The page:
Researchers from the Swiss École Polytechnique Fédérale de Lausanne (EPFL) and the University Medical Center Utrecht in the Netherlands have developed a bioprinting process that allows simultaneous production of the entire volume of complex shapes, providing much greater flexibility and faster production than layer-by-layer 3D printing. Details on the process, called volumetric printing, and printer were published in Advanced Materials.
Three of the researchers have formed a new company, Readily3D SAS, to take the process to market.
Using visible light projection, the approach creates cell-laden tissues from gelatin-based photoresponsive hydrogels. The 3D accumulation of light inside the volumetric 3D printer causes solidification of the shape in seconds.
"Unlike conventional bioprinting – a slow, layer-by-layer process – our technique is fast and offers greater design freedom without jeopardizing the cells' viability," said co-author Damien Loterie, a researcher at the laboratory of applied photonics devices at EPFL. The speed of the process reduces the stress on the embedded cells, resulting in viability rates greater than 85%.
Real change coming to 3D printing
So far, the researchers have created a meniscus, a working valve similar to a heart valve, and a challenging part of a femur. The process permits production of interlocking structures and free-form shapes as well.
"The characteristics of human tissue depend to a large extent on a highly sophisticated extracellular structure, and the ability to replicate this complexity could lead to a number of real clinical applications," said co-author Paul Delrot, a researcher at the laboratory of applied photonics devices at EPFL.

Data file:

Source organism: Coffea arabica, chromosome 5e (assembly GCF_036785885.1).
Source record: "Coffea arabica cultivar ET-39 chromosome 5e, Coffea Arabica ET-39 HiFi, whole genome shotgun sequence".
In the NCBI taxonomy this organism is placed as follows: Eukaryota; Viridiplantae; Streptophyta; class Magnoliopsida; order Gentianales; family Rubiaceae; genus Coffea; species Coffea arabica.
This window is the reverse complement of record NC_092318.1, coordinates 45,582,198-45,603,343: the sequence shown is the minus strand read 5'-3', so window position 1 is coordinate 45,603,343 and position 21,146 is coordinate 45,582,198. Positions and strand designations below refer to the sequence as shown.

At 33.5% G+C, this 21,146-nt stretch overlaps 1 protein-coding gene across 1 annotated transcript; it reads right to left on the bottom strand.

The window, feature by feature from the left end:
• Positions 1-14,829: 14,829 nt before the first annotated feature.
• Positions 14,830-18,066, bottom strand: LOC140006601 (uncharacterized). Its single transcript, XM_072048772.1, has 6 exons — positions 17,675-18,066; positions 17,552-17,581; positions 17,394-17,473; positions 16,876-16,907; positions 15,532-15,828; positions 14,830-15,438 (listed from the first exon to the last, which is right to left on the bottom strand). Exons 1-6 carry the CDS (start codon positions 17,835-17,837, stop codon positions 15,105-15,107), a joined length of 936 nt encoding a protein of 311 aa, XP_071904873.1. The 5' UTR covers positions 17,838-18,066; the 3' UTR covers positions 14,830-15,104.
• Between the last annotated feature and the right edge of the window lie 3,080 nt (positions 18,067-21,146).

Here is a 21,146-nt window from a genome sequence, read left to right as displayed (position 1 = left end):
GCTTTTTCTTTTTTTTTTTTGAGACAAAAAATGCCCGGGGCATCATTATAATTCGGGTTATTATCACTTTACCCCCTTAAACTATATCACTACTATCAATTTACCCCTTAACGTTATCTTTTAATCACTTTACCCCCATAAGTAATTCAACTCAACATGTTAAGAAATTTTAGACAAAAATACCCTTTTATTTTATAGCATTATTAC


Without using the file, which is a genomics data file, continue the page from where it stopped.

"We have currently printed one cm3 to two cm3 structures with cells," co-author Riccardo Levato, assistant professor at the regenerative medicine center and department of orthopedics, University Medical Center Utrecht told BioWorld MedTech. "The volume could, in theory, scale up to approximately one liter, and the resolution is below 100 um at the moment and improving continuously."
After printing, the researchers vascularized the constructs with endothelial cells. "The endothelial cells were seeded together with supporting pericyte-like cells into the pores of the trabecular bone model, which was laden with bioprinted osteogenic mesenchymal stromal cells (MSC). We used a standard endothelial culture media, and observed spontaneous capillary formation. The presence of the bioprinted MSC provided signals that lead to better neo-vascularization, compared to controls in which printed MSCs were not present."
Fast production of constructs of clinically useful size could dramatically simplify testing of drugs in vitro, eliminating the need for animal testing, according to the team.
The technique produces a usable, customized hearing aid in 20 seconds.
"This is just the beginning. We believe that our method is inherently scalable towards mass fabrication and could be used to produce a wide range of cellular tissue models, not to mention medical devices and personalized implants," said Christophe Moser, head of the laboratory of applied photonics devices at EPFL.
From research to market
The team aims to bring their technique to market quickly. Readily3D should be up and running in a few months, Levato said. Patents are pending for the technology and the company has already received initial funding.
The company's current leadership includes three researchers involved in the recently published study -Loterie, who will be CEO; Delrot, chief technology officer; and Moser, business advisor. The basis of the company combined research Loterie did as a PhD student on the use of light shaping in complex media and Delrot's graduate research in additive manufacturing.
In addition to overseeing the work in the lab where the new printing process was developed, Moser has strong credentials in startups. He co-founded Composyt Light labs, which Intel acquired in 2014. He also co-founded and served as CEO of Ondax, which was acquired by Coherent Inc. last year.
"The bioprinting process will be commercialized soon for use in research labs," said Levato. "When it comes to biomedical applications, especially regenerative medicine, there is still work to do particularly regarding further biological and regulatory challenges, typical of engineered tissues, that still need to be considered. These include maturation of the printed constructs and their assessment of safety and functionality according to the guidelines provided by regulatory agency for advanced medical product."